Finally, other notable FY21 NDAA provisions will improve the U.S. government’s ability to recruit, develop, and retain cyber talent; require a Government Accountability Office study on cyber insurance and ways to improve the cyber insurance market; and require a strategy to implement the Domain-based Message Authentication, Reporting, and Conformance standard across all U.S.-based email providers to secure emails from spam and to diminish the effectiveness of phishing scams.

Conclusion

The NDAA has a proven record of initiating significant cyber reforms. The NDAA for Fiscal Year 2019 contained three critical provisions that authorized the framework for existing offensive cyber operations. Section 1632 provided DoD the authority to conduct cyber surveillance and reconnaissance as a traditional military activity; Section 1636 established U.S. policy for responding to cyberattacks and or other malicious cyber activities conducted by foreign powers; and Section 1642 provided authorization to act in response to malicious Russian, Chinese, North Korean, or Iranian cyber campaigns.

The Trump administration rapidly utilized these authorities in developing National Security Presidential Memorandum 13 to streamline the process for developing and approving offensive cyber operations, and has reportedly conducted a number of operations under these authorities.

This year’s NDAA may drive equally important cybersecurity efforts: improving the government’s organization for defense, building more robust capabilities within DoD and throughout the federal agencies, establishing the ligature for public-private collaboration, and beginning to address the challenging critical technology supply chain issues facing the United States and its allies.

Finally, this year’s NDAA extends the CSC’s mandate for a second legislative cycle, giving the Commission time to work on many of its remaining legislative recommendations for improving the cyber ecosystem, addressing critical technology supply chain issues, and improving responses to cybercriminal behavior. While it would be hard to imagine a future NDAA containing as many cyber-related provisions as this year’s, reauthorizing the CSC will provide the opportunity to close even more gaps.

Appendix

NDAA provisions reflecting CSC recommendations (27 provisions implementing 25 recommendations):

  1. Section 1705 – Strengthening Federal Networks (CSC Recommendation 1.4): Authorizes CISA to conduct threat hunting on federal networks.
  2. Section 1706 – Improvement Relating to the Quadrennial Cyber Posture Review (CSC Recommendations 6.1 and 6.1.3): Directs DoD to conduct a force-structure assessment of the Cyber Mission Force to ensure sufficient force structure and capabilities.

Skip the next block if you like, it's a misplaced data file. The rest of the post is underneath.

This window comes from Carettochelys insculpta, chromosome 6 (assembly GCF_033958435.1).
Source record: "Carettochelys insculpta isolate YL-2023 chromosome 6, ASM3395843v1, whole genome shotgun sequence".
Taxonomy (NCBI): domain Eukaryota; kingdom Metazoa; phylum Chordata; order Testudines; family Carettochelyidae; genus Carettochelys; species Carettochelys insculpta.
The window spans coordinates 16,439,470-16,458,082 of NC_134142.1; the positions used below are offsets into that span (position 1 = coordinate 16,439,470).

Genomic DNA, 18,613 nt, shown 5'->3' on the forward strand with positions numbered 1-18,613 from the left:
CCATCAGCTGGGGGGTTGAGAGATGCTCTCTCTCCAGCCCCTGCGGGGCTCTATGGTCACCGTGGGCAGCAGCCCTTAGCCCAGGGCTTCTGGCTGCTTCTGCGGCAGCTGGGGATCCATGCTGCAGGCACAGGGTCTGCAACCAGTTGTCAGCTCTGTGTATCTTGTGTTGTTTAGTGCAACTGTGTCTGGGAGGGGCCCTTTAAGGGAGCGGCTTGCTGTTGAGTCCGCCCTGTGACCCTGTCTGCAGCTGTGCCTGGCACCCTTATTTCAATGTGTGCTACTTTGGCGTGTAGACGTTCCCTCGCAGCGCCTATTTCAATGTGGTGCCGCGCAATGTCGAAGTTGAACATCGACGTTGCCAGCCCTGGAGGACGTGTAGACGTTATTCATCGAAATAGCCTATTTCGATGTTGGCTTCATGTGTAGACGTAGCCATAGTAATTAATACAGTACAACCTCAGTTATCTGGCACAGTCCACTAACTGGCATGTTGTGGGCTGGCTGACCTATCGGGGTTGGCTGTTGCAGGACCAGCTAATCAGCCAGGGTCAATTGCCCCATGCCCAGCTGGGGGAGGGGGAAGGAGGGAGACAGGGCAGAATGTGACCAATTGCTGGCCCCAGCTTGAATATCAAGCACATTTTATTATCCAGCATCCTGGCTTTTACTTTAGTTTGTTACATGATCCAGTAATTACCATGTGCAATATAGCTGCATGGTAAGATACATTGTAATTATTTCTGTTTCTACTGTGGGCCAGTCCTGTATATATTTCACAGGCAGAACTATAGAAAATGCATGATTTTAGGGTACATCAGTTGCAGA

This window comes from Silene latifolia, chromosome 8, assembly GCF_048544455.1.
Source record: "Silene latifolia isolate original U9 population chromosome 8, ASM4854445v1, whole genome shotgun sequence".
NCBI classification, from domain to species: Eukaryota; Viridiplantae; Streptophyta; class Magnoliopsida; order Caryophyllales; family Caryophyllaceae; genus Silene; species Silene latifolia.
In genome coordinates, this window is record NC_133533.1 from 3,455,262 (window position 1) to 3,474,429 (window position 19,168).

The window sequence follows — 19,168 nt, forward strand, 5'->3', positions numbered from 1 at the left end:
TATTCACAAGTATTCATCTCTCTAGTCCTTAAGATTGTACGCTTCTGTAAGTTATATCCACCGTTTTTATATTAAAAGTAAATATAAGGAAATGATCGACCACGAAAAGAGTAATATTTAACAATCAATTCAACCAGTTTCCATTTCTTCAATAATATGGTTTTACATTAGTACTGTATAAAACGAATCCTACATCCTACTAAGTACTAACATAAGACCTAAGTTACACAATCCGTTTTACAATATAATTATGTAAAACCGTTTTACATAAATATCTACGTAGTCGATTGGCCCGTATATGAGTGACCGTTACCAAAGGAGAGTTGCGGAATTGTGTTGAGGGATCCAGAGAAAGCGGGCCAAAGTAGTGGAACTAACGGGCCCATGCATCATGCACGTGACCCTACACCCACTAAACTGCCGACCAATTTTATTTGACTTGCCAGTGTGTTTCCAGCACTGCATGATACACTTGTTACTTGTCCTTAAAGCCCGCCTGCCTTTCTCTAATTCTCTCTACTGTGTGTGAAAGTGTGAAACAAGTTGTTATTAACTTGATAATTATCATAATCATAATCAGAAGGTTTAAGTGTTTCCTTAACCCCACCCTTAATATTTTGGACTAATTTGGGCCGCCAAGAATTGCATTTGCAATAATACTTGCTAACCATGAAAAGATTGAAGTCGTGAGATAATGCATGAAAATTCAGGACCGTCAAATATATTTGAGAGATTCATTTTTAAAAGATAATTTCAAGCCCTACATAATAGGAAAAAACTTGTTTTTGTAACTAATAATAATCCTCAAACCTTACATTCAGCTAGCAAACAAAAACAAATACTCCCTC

3. Section 1711 – Modification of Acquisition Authority of Commander of United States Cyber Command (Recommendation 6.1.1): Amends the NDAA for Fiscal Year 2016 to change the acquisition authority of U.S. Cyber Command. (related to Section 1746)
  4. Section 1712 – Modification of Requirements Relating to the Strategic Cyber Security Program and the Evaluation of Cyber Vulnerabilities of Major Weapon Systems of the Department of Defense (CSC Recommendation 6.2.b): Tasks DoD with developing a plan for the annual assessment of cyber vulnerabilities of major weapon systems, and with sharing lessons learned and best practices from the annual assessment of cyber resiliency of nuclear command and control systems.
  5. Section 1714 – Renewing the Cyberspace Solarium Commission: Reauthorizes the CSC through late December 2021.
  6. Section 1715 – Establishment in DHS of the Joint Cyber Planning Office (CSC Recommendation 5.4): Establishes a Joint Cyber Planning Office under CISA to facilitate comprehensive planning of defensive cybersecurity campaigns across federal departments and agencies and the private sector.
  7. Section 1716 – Administrative Subpoena Authority for the Cybersecurity and Infrastructure Security Agency (CSC Recommendation 5.1.3): Grants administrative subpoena authority to CISA in order to identify vulnerable systems and notify public and private system owners.
  8. Section 1718 – Cybersecurity Advisory Committee (CSC Recommendation 1.4): Establishes a Cybersecurity Advisory Committee to advise DHS and CISA.
  9. Section 1719 – Cybersecurity Education and Training Assistance Program (CSC Recommendation 1.5.1): Authorizes the (already existing) Cybersecurity Education and Training Assistance Program at DHS/CISA – a K12 cyber education initiative. The program will continue to provide curricula, resources, and training for K12 education. It will promote and support national standards for K12 cyber education.
  10. Section 1722 – Report on the Risk to National Security Posed by Quantum Computing Technologies (CSC Recommendation 6.2.4): Mandates a comprehensive assessment of the threats and risks posed by quantum technologies to national security systems.